Home' Trinidad and Tobago Guardian : August 15th 2013 Contents In China recently, one of the country s
leading academics told me that a for-
mer Chinese ambassador to the
Caribbean said the region has "a two-
party system"---one party during the
day and another party at night.
What the academic was quoting the former
Chinese ambassador as saying is that Caribbean
workers prefer to "party" than to work. This
is a principal reason that Chinese companies
advance for importing labour from China for
construction projects in the Caribbean.
Another is that they are pressured by
Caribbean governments to deliver projects
quickly and they cannot do so without import-
ing Chinese workers to whom they do not
apply the labour laws and practices of
The former Chinese ambassador s remark
demonstrated a lack of appreciation of the
historical, political and cultural development
of Caribbean labour laws and industrial pro-
cedures. It showed little appreciation for the
history of slavery and indentured labour in
the region; the exploitation of workers; and
the rise of the trade union movement to estab-
lish and protect workers interests and their
conditions of work.
Yet, if the current practices continue in
which Caribbean workers are, for the most
part, spectators at projects employing Chinese
labour, there will eventually be resentment
and a backlash, particularly if the projects are
financed by loans to Caribbean governments
that taxpayers have to repay. Such a backlash
will harm relations between China and
Caribbean countries at a time when these
relations should be improved and deepened
at the economic level.
It has to be recognised, however, that
Caribbean workers will also have to improve
their performance if they are to compete in
a global market where costs and output are
crucial factors in production.
Chinese companies that secure contracts
for construction and other projects should
also be mindful of the importance of joint
ventures with Caribbean companies especially
as Caribbean firms cannot raise capital on the
advantageous terms given to Chinese com-
petitors by the China Development Bank and
the China Import-Export Bank.
If Caribbean businesses continue to be side-
lined by Chinese firms in bids for projects in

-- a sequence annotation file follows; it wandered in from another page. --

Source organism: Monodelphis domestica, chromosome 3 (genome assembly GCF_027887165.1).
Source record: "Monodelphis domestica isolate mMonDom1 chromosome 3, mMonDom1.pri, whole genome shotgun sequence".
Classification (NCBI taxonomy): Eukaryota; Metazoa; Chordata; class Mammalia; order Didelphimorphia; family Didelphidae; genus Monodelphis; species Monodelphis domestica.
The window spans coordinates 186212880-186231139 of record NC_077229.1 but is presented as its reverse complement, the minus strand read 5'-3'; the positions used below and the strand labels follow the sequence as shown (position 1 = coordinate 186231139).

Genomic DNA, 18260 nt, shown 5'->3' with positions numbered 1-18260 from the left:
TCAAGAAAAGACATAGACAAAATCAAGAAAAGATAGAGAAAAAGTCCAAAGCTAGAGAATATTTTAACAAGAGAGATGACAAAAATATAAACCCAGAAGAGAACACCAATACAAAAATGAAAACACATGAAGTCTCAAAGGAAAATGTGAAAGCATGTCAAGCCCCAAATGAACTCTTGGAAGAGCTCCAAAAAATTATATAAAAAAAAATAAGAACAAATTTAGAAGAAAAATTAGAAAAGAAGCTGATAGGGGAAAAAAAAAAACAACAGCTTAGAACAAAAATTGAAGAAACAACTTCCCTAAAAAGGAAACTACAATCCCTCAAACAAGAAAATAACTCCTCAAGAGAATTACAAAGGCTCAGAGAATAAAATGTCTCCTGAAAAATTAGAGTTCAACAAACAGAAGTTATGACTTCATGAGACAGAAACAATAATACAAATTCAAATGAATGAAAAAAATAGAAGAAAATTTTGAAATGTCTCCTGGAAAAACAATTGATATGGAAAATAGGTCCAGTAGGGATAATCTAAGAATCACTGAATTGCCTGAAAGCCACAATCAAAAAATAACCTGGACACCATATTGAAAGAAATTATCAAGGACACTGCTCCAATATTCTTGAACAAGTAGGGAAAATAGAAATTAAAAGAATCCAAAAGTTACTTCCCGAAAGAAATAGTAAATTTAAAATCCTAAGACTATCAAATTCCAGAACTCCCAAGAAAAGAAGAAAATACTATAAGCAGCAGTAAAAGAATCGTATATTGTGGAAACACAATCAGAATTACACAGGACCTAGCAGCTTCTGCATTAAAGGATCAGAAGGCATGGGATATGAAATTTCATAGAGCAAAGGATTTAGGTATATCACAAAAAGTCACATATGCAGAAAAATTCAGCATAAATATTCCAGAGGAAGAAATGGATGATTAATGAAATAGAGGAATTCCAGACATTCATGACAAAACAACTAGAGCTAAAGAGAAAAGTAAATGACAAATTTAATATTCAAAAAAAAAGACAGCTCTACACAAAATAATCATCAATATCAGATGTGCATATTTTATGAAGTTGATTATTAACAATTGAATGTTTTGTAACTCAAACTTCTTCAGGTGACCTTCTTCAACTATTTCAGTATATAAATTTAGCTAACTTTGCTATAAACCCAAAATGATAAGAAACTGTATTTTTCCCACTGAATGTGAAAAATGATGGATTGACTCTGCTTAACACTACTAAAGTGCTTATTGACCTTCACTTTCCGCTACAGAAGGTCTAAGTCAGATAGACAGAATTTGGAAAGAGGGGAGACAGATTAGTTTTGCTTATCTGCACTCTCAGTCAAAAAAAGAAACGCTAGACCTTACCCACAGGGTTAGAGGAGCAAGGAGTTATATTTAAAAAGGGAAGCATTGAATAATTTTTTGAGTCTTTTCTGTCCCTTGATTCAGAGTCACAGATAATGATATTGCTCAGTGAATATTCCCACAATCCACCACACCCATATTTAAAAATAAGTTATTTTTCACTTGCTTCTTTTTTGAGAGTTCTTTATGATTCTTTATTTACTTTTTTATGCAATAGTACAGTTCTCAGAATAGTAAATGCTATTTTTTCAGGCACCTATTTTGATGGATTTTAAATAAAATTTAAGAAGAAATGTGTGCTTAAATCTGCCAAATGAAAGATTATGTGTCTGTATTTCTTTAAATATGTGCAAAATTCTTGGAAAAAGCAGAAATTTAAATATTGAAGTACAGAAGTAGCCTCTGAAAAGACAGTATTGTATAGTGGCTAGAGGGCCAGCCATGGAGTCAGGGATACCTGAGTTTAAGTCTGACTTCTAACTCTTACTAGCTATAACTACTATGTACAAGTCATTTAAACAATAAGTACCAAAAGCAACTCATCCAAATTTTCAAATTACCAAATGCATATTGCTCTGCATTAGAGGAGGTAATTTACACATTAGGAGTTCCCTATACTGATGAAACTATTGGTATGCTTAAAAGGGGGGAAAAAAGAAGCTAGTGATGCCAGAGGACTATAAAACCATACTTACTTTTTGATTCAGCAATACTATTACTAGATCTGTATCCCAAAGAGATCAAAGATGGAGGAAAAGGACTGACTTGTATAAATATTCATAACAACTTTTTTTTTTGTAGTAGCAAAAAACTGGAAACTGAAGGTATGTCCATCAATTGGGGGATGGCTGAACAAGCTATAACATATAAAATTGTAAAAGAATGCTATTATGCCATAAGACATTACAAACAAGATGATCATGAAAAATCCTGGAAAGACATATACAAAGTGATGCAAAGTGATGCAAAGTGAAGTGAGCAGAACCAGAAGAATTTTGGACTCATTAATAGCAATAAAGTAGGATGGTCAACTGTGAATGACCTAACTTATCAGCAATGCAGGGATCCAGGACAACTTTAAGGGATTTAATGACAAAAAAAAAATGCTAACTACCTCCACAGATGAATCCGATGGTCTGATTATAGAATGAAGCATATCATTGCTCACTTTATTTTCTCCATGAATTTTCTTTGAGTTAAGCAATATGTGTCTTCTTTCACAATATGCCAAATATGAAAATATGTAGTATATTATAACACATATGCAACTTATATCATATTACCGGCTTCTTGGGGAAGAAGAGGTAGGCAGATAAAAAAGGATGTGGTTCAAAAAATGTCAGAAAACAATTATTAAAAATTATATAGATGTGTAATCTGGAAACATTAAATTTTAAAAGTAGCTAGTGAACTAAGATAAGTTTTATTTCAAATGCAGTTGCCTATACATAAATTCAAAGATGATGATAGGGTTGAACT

their own countries because of the comparative
high costs of borrowing and also because they
are required to adhere to Caribbean labour
laws, they too will build up resentment.
Culture and laws
Based on their experiences elsewhere---more
particularly in Africa---Chinese companies are
beginning to recognise the vital importance
of understanding the culture and laws of the
countries in which they operate. They know
that even if governments blink at their own
laws in order to secure Chinese financing, this
is a rope that has an end and the end could
have unhelpful consequences.
But, there needs to be a constructive dialogue
now between the government of China and
the governments of the Caribbean to set down
the terms of engagement including joint ven-
tures, public sector-private sector partnerships,
respect for labour laws and the requirement
to employ local labour on projects financed
by Caribbean governments borrowing.
Chinese officials state quite clearly that the
government of China would not be averse to
such a discussion with Caribbean governments.
It is, therefore, a discussion that should happen
For their part, Chinese officials are clear
about what China wants for its business people.
In a recent China-Latin America and Caribbean
Forum in which I participated in Beijing,
China s representatives proposed that gov-
ernments should give China s business people
"a stable and better investment environment,
in particular more facilities in such areas as
national treatment, tax, visa and residence".
While it is appropriate that China should
seek such conditions for its business people,
reciprocal arrangements from Caribbean coun-
tries---even if they were agreed---would hardly
be beneficial to the small states of the region.
In this connection, Caribbean governments
should be thinking through their own require-
ments from China including aid for trade, and
Chinese companies putting up capital for much
needed infrastructural projects on the basis
that they would build and operate such projects
until their investment is recovered, at which
time they would hand them over to the gov-
ernments, or sell them to the Caribbean private
Caribbean countries should be fully engaged
with China. The urgency of doing so stares
the region in the face compellingly. China is
the world s second largest economy, but more
importantly it has US$3.4 trillion in foreign
reserves. China needs to invest that money
so that it gets a regular and sustained return.
The portion of these reserves that are tied
up in US and European bonds is not earning
a great return. Thus, China is investing overseas